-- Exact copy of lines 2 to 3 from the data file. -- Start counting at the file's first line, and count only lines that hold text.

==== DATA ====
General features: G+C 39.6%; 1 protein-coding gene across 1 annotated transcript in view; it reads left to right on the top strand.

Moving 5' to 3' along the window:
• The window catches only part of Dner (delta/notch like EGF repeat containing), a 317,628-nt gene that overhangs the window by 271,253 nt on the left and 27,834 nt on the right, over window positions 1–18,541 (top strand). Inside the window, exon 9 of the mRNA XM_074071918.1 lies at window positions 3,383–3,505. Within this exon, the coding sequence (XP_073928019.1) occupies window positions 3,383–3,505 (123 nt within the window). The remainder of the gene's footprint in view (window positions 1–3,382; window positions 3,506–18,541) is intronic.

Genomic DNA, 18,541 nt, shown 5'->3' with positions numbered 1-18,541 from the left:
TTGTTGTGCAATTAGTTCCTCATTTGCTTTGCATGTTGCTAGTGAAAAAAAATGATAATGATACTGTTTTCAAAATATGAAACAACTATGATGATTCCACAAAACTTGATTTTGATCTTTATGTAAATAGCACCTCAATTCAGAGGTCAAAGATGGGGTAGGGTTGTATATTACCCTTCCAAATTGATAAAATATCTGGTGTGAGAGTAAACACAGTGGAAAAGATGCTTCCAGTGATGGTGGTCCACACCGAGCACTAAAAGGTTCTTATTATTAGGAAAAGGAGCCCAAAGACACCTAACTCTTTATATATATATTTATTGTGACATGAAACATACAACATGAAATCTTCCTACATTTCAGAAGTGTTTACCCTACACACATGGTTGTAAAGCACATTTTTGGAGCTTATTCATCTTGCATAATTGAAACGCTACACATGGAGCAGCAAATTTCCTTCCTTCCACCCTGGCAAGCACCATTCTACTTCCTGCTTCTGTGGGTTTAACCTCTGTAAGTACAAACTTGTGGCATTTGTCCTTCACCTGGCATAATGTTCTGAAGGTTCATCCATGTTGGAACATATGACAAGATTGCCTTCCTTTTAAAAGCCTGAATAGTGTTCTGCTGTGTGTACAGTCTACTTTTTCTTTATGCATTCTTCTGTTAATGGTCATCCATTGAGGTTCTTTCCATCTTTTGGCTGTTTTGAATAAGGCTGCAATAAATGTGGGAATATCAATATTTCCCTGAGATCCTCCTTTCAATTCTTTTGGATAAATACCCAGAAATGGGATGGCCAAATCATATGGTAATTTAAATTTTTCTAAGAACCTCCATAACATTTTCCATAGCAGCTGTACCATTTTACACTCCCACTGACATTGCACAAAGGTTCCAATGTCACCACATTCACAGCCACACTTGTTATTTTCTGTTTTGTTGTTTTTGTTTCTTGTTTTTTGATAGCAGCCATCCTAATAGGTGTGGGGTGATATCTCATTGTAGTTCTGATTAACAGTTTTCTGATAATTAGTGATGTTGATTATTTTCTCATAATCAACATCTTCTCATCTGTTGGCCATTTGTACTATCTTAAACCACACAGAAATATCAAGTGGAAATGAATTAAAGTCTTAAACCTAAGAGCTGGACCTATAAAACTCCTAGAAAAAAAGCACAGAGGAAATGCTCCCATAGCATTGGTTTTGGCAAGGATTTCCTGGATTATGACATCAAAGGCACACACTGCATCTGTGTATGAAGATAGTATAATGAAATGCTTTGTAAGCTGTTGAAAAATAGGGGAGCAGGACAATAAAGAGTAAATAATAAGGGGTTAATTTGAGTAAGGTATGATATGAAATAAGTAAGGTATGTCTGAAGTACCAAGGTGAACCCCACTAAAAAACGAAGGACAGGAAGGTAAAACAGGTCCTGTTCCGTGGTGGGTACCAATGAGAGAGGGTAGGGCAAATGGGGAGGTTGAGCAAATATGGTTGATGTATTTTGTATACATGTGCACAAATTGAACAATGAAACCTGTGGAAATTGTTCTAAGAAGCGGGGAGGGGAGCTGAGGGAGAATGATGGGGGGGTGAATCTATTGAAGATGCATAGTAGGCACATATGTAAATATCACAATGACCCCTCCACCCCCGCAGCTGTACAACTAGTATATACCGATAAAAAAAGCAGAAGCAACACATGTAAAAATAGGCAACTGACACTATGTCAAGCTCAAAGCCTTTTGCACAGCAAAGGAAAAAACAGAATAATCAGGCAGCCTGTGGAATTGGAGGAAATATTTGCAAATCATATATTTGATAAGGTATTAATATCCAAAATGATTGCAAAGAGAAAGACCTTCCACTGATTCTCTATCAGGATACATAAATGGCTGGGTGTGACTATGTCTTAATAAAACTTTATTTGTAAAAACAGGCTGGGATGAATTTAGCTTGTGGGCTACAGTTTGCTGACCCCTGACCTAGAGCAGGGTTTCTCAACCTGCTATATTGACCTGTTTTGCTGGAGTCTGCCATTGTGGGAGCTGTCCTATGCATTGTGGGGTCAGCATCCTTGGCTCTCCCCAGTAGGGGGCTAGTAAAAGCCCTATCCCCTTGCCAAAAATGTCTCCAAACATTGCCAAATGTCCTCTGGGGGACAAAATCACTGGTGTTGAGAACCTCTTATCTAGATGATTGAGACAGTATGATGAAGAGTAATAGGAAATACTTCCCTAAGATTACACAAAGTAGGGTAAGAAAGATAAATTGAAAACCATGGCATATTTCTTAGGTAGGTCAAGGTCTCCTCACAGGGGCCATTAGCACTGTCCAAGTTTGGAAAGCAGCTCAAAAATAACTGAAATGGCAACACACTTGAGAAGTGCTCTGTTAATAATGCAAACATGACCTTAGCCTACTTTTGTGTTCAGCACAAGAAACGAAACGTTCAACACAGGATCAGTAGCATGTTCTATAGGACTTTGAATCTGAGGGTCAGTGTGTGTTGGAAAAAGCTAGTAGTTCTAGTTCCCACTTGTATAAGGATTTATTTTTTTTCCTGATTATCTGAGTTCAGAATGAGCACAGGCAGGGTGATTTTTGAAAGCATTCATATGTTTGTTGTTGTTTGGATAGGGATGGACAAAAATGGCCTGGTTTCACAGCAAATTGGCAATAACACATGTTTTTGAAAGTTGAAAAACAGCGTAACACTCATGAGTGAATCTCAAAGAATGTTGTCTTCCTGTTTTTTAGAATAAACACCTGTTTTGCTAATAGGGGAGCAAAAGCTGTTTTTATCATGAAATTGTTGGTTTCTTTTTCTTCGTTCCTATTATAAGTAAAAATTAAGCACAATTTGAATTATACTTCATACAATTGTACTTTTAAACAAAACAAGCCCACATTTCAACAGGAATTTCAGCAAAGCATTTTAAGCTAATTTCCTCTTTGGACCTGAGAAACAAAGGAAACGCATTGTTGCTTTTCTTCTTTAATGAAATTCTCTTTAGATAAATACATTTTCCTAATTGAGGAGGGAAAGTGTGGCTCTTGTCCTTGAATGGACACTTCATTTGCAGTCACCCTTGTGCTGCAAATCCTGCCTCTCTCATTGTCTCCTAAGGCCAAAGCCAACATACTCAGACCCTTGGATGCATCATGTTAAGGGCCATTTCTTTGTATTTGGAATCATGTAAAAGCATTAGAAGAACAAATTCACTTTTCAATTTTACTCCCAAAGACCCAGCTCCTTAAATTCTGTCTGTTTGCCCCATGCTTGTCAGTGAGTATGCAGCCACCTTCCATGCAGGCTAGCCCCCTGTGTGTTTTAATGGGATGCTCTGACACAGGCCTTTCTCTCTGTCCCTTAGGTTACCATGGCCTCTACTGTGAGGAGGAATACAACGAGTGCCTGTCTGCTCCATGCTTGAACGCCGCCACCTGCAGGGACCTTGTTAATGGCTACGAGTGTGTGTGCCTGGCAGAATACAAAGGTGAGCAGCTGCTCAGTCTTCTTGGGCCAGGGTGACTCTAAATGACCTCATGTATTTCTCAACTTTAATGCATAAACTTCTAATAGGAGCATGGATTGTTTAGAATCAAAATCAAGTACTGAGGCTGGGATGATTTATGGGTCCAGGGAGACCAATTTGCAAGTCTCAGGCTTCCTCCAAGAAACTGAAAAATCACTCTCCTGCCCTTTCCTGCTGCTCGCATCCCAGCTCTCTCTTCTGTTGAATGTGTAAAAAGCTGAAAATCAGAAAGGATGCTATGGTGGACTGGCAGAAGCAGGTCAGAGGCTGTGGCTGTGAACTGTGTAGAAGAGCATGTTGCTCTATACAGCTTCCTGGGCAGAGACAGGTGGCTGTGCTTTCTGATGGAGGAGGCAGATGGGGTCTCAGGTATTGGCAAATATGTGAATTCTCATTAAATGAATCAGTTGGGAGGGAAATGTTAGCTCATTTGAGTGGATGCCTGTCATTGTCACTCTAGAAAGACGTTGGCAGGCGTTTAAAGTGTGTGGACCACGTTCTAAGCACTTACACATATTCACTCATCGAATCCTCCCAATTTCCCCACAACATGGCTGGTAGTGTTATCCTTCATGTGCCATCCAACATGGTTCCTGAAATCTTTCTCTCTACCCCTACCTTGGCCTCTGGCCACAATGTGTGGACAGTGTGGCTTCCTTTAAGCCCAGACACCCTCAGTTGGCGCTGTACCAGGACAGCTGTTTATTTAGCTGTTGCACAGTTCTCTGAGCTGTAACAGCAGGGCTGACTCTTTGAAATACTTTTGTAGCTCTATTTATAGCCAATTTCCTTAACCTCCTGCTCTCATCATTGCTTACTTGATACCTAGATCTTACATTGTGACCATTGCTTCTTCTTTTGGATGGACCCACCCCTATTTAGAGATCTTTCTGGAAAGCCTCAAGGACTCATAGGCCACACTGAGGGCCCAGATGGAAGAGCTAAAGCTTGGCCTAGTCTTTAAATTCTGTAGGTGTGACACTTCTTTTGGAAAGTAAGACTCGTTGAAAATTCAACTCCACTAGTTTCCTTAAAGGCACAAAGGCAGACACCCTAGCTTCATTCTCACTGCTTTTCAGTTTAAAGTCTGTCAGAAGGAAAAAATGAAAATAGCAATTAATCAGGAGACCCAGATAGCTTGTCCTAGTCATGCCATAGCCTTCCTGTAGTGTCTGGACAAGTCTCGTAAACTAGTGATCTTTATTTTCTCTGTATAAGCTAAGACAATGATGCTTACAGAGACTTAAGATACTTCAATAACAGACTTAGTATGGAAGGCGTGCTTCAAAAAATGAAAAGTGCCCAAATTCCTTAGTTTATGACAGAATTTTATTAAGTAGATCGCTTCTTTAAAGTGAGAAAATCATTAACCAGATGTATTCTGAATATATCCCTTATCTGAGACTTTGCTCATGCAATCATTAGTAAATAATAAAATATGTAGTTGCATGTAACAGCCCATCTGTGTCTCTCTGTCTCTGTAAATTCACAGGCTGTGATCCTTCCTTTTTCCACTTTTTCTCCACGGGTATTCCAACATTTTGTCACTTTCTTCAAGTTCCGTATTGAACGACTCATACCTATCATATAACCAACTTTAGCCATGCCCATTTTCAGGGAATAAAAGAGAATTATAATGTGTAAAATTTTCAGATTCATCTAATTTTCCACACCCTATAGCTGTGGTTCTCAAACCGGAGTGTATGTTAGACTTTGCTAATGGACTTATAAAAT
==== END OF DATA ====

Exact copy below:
Moving 5' to 3' along the window:
• The window catches only part of Dner (delta/notch like EGF repeat containing), a 317,628-nt gene that overhangs the window by 271,253 nt on the left and 27,834 nt on the right, over window positions 1–18,541 (top strand). Inside the window, exon 9 of the mRNA XM_074071918.1 lies at window positions 3,383–3,505. Within this exon, the coding sequence (XP_073928019.1) occupies window positions 3,383–3,505 (123 nt within the window). The remainder of the gene's footprint in view (window positions 1–3,382; window positions 3,506–18,541) is intronic.